The next morning, Stanley is wide awake as soon as he sees Mr. Sir's face at breakfast. Half his face is the size of a melon, and there are three angry, dark purple lines running down it. Nobody in Stanley's tent says anything, but another boy asks what happened to Mr. Sir's face. Stanley hears a crash and turns around to see Mr. Sir holding the boy's head against the oatmeal pot, asking him if there's something amiss with his face. Mr. Sir lets the boy fall to the ground with a thud, and the boy agrees when Mr. Sir says he's handsome.
Mr. Sir's willingness to lash out at any boy, not just Stanley, shows that Mr. Sir's power makes him feel as though he doesn't even need to adhere to some form of justice. Not that this kind of abuse is ever acceptable, but it's telling that Mr. Sir appears to blame the entire inmate population for his fate, not just the person he probably blames for the incident.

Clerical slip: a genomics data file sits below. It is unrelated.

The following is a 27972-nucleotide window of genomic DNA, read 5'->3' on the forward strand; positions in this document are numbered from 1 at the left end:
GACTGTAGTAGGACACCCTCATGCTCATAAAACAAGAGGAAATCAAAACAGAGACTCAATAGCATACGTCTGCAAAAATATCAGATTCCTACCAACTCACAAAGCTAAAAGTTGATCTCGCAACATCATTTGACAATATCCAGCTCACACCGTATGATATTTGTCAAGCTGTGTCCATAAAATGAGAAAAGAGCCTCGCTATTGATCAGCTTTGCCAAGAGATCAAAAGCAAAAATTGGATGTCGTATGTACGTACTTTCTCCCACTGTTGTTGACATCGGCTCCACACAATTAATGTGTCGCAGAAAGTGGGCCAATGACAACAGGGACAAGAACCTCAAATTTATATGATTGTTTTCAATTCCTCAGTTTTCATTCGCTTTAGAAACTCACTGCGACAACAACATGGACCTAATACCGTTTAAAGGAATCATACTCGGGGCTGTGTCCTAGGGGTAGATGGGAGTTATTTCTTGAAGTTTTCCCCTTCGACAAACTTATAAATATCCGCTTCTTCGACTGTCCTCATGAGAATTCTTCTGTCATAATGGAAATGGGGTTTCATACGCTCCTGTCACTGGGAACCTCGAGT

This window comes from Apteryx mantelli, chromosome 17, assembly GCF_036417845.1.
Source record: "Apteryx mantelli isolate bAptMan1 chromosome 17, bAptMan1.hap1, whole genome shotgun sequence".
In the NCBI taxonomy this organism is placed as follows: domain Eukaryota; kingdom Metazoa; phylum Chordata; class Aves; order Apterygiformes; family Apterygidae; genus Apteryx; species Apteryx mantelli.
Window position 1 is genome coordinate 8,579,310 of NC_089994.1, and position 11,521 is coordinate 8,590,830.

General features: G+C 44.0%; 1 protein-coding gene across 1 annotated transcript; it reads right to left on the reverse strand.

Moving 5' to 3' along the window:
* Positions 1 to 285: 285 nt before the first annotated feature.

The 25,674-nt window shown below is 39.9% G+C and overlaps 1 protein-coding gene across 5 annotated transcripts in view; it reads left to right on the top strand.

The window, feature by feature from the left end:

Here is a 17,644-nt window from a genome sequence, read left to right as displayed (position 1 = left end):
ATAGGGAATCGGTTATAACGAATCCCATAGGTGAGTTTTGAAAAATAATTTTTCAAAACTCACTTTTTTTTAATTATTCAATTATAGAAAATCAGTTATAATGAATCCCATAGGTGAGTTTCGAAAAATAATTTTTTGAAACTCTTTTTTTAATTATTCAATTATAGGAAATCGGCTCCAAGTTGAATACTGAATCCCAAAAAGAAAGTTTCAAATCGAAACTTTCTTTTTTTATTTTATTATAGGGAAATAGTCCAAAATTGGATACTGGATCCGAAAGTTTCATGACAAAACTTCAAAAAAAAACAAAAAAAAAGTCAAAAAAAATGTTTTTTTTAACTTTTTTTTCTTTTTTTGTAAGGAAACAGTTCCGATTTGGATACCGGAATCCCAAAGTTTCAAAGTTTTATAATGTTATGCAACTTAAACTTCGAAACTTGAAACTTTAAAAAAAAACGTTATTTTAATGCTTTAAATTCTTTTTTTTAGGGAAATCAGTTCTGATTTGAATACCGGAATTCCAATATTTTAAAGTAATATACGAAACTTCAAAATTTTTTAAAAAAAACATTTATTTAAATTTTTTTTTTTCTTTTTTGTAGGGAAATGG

Stanley refuses to talk about Mr. Sir's face the rest of the day. He looks forward to his break, which Zero said he could have whenever he's ready. When the water truck comes around the second time, Mr. Sir is driving. Stanley is extremely thirsty. Mr. Sir takes Stanley's canteen, but holds it to the side of the stream of water. Stanley watches the water evaporate but thanks Mr. Sir anyway.
By depriving Stanley of water, Mr. Sir turns the landscape into even more of an enemy. Along with the lack of guard towers or fences, this illustrates how the adults in charge at Camp Green Lake manipulate the natural world to help them achieve their own terrible goals.